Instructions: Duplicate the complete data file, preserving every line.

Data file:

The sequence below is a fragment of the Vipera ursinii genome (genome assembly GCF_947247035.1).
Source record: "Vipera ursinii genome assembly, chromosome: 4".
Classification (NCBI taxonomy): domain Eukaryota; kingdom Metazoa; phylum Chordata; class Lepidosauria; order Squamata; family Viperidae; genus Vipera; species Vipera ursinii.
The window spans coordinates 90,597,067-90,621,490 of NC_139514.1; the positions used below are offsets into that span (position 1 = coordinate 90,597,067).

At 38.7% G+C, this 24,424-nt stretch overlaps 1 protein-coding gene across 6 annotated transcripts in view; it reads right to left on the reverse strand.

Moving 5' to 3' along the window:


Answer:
The sequence below is a fragment of the Vipera ursinii genome (genome assembly GCF_947247035.1).
Source record: "Vipera ursinii genome assembly, chromosome: 4".
Classification (NCBI taxonomy): domain Eukaryota; kingdom Metazoa; phylum Chordata; class Lepidosauria; order Squamata; family Viperidae; genus Vipera; species Vipera ursinii.
The window spans coordinates 90,597,067-90,621,490 of NC_139514.1; the positions used below are offsets into that span (position 1 = coordinate 90,597,067).

At 38.7% G+C, this 24,424-nt stretch overlaps 1 protein-coding gene across 6 annotated transcripts in view; it reads right to left on the reverse strand.

Moving 5' to 3' along the window: